Some people will have sadly lost loved ones through the Covid-19 pandemic. Bereavement can involve particular sub-types of grief. For example, the grieving process entered into when a death is expected, but has not yet happened, is known as anticipatory grief. Grief following a sudden, unexpected death may be traumatic grief.
If you have experienced bereavement during the pandemic, you likely faced restrictions around funeral arrangements and other aspects of your bereavement journey. This may have included whether you were able to visit the person during the time leading up to their death, to say goodbye. Not being able to engage in usual cultural practices around death and mourning may result in feeling a lack of closure, increased loneliness, and other challenges for those grieving.
Like with other things that we grieve for, bereavement is a difficult process where the intensity of your emotions may come and go, and change over time. Some people find that bereavement inspires creativity, activism, memorial tributes, or looking at life with a renewed perspective. Others don’t; whatever you feel is valid.
Mind has resources on bereavement that offer a variety of personal stories, as well as advice to help you cope and get support. The covid:aid website has a loss, grief and bereavement page, including a Grief Chat message service. You can also listen to a recent podcast where covid:aid talked to the makers of These Four Walls: a short film about experiencing bereavement during the pandemic.
4) Grief for the world as we knew it
We all now carry uncertainty around the future of Covid-19, and the possibility of other pandemics. Although the world around us is always changing, the upheaval caused by the virus and the lockdowns was relatively sudden and unprecedented. It is likely that there is a collective grief for stability that we had felt within our social systems, and in our individual lifestyles. That might include grieving for being able to feel as carefree as we might have felt before the pandemic. It takes time to adapt to new ways of living; we need to be gentle with ourselves and each other as we learn.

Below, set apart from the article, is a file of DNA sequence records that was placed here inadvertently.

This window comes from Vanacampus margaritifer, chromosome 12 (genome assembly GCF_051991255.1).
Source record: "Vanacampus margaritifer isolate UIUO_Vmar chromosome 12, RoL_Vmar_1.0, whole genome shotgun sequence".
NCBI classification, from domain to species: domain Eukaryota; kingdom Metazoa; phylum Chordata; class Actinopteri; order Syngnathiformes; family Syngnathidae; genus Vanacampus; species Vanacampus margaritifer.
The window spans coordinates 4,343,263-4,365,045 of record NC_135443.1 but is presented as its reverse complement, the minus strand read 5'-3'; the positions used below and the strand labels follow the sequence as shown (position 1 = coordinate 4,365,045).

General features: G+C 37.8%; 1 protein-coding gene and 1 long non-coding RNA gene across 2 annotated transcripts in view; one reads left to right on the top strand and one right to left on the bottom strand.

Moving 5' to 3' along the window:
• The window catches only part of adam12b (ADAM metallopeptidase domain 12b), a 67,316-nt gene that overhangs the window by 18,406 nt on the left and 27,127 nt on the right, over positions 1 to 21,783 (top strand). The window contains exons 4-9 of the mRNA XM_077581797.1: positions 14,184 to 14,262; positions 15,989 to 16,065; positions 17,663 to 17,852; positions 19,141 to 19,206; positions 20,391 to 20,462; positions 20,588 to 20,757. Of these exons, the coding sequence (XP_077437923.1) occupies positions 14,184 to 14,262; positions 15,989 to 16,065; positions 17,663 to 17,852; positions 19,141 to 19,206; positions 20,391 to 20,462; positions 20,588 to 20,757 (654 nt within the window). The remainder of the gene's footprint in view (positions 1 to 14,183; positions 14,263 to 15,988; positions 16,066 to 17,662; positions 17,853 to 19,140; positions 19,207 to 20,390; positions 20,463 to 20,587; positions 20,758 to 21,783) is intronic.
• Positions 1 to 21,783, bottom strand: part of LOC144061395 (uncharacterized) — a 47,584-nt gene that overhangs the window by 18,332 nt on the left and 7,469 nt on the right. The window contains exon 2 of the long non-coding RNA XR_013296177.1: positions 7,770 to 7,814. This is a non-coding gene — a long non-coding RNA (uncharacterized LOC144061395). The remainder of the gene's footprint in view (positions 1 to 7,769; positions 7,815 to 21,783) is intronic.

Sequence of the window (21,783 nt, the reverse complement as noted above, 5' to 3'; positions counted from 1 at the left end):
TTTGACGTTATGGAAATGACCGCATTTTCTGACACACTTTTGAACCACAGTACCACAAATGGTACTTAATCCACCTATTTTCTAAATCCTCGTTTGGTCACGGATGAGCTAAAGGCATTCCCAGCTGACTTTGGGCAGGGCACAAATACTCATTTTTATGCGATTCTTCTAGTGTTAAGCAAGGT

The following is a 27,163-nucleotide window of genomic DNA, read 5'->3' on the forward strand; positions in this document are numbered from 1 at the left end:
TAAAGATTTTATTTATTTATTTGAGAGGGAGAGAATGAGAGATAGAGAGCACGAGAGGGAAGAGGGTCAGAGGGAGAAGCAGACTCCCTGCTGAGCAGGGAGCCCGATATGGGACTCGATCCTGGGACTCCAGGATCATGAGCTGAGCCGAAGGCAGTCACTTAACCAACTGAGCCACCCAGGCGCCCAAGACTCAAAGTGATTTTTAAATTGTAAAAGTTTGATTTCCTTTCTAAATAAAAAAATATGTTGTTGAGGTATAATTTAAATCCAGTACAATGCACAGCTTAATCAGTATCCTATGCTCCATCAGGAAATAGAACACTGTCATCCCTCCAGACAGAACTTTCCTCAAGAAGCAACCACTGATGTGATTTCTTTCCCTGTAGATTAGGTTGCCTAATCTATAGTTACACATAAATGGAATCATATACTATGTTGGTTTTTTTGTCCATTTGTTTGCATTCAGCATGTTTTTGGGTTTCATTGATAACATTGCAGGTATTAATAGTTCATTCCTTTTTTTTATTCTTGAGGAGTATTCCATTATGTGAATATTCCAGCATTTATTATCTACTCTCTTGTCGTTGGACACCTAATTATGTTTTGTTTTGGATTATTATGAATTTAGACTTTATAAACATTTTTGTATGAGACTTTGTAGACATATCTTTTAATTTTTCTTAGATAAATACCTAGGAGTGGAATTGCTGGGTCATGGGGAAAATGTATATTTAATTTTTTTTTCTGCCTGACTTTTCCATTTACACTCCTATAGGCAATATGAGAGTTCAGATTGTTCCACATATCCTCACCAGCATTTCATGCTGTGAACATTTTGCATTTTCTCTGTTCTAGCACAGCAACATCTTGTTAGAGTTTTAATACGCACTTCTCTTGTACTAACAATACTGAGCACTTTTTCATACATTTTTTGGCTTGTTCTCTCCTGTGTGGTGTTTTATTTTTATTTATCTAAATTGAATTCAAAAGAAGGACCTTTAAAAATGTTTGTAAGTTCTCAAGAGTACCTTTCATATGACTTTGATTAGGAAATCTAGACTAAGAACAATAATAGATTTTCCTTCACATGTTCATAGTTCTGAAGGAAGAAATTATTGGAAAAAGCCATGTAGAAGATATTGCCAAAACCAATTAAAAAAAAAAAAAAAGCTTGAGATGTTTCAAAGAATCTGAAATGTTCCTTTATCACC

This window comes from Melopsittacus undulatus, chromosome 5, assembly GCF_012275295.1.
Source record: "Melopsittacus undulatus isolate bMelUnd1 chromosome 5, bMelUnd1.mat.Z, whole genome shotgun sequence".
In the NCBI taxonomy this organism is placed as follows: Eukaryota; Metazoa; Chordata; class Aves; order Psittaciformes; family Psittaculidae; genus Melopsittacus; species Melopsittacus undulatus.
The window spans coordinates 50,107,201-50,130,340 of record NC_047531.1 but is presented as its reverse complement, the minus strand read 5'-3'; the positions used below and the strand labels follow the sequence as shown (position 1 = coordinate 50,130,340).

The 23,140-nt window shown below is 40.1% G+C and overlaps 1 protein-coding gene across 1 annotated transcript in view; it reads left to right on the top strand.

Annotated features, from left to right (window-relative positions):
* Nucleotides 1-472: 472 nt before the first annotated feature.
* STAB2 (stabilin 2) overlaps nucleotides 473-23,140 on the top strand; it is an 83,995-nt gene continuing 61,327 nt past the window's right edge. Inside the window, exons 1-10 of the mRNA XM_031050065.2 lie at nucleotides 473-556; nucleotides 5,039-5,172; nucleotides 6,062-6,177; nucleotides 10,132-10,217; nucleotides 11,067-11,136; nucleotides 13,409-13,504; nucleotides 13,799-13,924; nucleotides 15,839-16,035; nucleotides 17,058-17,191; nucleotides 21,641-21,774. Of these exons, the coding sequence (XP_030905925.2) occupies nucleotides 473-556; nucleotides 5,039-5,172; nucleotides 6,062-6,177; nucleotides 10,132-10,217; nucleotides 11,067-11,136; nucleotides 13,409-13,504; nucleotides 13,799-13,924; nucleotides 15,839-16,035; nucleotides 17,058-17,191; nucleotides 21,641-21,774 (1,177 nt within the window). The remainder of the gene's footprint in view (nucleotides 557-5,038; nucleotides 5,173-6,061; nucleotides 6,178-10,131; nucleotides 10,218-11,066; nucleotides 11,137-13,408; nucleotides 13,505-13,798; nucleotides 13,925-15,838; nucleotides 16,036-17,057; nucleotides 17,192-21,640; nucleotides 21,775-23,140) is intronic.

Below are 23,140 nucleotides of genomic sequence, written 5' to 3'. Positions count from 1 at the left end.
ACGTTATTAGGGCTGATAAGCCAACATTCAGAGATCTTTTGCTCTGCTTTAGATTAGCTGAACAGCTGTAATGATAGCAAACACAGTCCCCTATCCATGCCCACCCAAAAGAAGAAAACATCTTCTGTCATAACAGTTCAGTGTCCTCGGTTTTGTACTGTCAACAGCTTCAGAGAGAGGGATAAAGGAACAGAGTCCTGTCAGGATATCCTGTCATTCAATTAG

Covid long haulers may hold particular concerns around the prevalence of the virus, as well as anxiety about their recovery time, and the possibility of relapse or reinfection. You might worry about employment and finances, socialising and relationships, and for the wellbeing of friends and family. When Covid restrictions ended, this anxiety increased for many who are clinically vulnerable.
Although the threat from Covid-19 can be very hard to live with, it may hold opportunities for developing personal resilience. It calls for us to build strong support networks and self-care strategies, and for professionals and communities to be open to talking about grief and other struggles. It also highlights a need for continued research into the challenges that Covid long haulers face.
Whilst grief can be painful, confusing and disruptive, most people encounter it at some point in their lives. This means you are far from alone, even if what you are grieving for is something as unique as your self-identity. Naming your grief can, in itself, be a vital part of the journey towards it eventually easing in time, with support, and by being kind and patient with yourself.